Screening and Coding of Suicidal Ideation Contribute to Rising Youth Mental Health Numbers

The years preceding the COVID-19 pandemic saw a concerning rise in suicidal behaviors among children, hinting at a preexisting mental health crisis. Recent analysis of data from New Jersey by Adriana Corredor-Waldron and Janet Currie suggests that part of this increase may be attributed to changes in screening and reporting practices by healthcare professionals regarding suicidal thoughts in young individuals.

Corredor-Waldron and Currie focused on hospital visits of children aged 10–18 in New Jersey from 2008 to 2019. Although there was a general upward trend in suicide-related visits during this period, the rise was predominantly driven by an increase in diagnoses of suicidal ideation rather than actual self-harm or suicide attempts.

The authors linked the increase in diagnoses to revised screening recommendations and changes in coding practices within the healthcare system. Revised screening guidelines published in 2011 encouraged annual depression screening for girls and women aged 12 and older. New coding regulations in late 2016 mandated the inclusion of a code for suicidal ideation alongside primary mental health diagnoses.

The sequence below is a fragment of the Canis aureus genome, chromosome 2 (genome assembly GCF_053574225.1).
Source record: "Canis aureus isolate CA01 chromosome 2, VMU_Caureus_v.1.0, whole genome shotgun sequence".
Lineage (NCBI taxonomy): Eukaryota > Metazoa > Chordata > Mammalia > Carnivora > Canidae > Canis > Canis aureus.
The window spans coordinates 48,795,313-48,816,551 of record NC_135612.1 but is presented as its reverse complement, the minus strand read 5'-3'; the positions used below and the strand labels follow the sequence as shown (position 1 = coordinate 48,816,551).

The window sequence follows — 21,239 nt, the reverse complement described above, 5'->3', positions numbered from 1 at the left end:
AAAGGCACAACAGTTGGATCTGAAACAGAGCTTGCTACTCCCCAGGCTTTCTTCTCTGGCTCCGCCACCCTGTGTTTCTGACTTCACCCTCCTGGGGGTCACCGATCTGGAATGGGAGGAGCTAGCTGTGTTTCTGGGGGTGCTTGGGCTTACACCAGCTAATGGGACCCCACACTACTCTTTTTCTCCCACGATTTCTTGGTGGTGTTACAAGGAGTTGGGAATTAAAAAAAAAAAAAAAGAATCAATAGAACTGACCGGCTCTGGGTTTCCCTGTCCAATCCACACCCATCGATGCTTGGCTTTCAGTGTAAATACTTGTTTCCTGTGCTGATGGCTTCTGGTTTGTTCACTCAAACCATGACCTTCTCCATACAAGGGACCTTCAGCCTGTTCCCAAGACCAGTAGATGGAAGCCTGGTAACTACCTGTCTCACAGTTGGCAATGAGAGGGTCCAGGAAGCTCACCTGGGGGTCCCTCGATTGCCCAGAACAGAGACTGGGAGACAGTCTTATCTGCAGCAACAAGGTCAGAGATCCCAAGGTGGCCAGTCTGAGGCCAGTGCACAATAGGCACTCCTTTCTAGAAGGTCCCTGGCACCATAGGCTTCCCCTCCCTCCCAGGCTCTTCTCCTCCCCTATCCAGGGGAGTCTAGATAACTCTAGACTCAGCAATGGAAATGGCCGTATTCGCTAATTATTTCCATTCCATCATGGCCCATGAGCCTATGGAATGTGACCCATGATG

The study underscores the importance of understanding the nuances behind reported health trends. Corredor-Waldron and Currie emphasize that the observed surge in suicidal behaviors might indicate improved identification of young individuals in need of mental health treatment—a potentially positive development.

Read the article in the Journal of Human Resources: “To What Extent are Trends in Teen Mental Health Driven by Changes in Reporting? The Example of Suicide-Related Hospital Visits” by Adriana Corredor-Waldron and Janet Currie.

Adriana Corredor-Waldron is an Assistant Professor of Economics at the Poole College of Management, North Carolina State University (@CorredorWaldron). Janet Currie is a Professor of Economics and Public Affairs at Princeton University (@PrincetonCHW).